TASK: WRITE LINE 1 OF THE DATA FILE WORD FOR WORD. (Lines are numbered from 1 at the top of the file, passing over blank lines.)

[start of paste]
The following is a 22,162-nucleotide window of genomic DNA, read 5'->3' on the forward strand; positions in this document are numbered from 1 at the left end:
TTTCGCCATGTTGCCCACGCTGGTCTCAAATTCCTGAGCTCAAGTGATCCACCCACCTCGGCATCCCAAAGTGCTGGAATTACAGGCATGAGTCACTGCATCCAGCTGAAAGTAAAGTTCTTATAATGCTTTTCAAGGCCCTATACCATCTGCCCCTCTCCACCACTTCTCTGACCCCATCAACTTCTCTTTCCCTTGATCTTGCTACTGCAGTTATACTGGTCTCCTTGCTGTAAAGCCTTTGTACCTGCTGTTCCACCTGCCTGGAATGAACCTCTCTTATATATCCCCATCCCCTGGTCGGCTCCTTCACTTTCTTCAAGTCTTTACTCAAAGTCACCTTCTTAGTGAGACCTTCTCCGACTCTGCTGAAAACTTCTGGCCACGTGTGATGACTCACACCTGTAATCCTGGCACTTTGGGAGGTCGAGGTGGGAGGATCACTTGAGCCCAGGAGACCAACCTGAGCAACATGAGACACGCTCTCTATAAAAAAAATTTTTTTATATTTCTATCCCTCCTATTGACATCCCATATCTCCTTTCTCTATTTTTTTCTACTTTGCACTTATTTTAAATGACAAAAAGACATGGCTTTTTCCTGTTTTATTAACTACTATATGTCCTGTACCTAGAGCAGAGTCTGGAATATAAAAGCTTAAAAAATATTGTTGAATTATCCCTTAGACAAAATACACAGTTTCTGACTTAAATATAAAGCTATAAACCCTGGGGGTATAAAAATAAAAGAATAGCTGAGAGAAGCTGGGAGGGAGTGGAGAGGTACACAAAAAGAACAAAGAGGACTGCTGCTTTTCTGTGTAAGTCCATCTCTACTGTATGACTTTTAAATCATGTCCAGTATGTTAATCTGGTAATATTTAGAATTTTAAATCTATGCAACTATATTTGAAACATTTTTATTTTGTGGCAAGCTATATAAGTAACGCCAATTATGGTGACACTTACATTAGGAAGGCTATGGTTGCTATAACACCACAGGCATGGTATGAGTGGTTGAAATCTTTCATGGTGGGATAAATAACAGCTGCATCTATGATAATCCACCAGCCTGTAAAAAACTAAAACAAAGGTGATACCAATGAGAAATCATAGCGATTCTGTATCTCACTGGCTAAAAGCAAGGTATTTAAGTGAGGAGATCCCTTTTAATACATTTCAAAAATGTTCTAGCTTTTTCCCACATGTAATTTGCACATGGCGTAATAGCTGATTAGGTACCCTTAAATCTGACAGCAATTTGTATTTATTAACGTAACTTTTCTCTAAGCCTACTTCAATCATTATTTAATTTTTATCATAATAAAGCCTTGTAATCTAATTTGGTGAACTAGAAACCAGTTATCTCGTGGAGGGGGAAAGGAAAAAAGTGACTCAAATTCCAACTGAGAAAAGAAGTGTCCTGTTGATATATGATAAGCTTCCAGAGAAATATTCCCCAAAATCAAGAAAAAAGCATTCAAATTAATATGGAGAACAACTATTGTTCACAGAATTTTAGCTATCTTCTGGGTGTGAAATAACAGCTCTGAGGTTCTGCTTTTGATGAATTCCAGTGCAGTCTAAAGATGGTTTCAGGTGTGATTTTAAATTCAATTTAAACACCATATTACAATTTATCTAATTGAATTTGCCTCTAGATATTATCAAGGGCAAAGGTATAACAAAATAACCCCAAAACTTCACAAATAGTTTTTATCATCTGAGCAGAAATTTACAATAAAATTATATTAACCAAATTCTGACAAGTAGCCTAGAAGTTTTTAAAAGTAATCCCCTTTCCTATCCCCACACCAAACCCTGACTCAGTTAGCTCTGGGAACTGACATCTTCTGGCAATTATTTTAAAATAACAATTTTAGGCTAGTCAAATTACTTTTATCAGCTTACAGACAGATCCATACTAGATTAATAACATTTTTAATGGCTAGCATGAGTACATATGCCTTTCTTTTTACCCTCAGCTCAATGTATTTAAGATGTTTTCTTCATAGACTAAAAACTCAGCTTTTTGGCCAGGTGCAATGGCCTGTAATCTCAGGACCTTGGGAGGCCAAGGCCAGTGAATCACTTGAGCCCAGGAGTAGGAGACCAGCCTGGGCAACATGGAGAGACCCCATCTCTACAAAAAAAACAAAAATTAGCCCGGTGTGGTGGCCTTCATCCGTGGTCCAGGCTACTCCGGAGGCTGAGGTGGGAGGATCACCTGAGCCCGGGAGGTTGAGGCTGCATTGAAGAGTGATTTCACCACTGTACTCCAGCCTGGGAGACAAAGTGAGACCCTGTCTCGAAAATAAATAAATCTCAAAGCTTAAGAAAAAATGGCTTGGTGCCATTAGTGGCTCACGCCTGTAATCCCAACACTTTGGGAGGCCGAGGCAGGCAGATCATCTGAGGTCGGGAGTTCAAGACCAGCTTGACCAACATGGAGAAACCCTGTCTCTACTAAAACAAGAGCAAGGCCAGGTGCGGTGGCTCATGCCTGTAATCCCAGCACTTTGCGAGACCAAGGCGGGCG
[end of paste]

The following is a 22,162-nucleotide window of genomic DNA, read 5'->3' on the forward strand; positions in this document are numbered from 1 at the left end: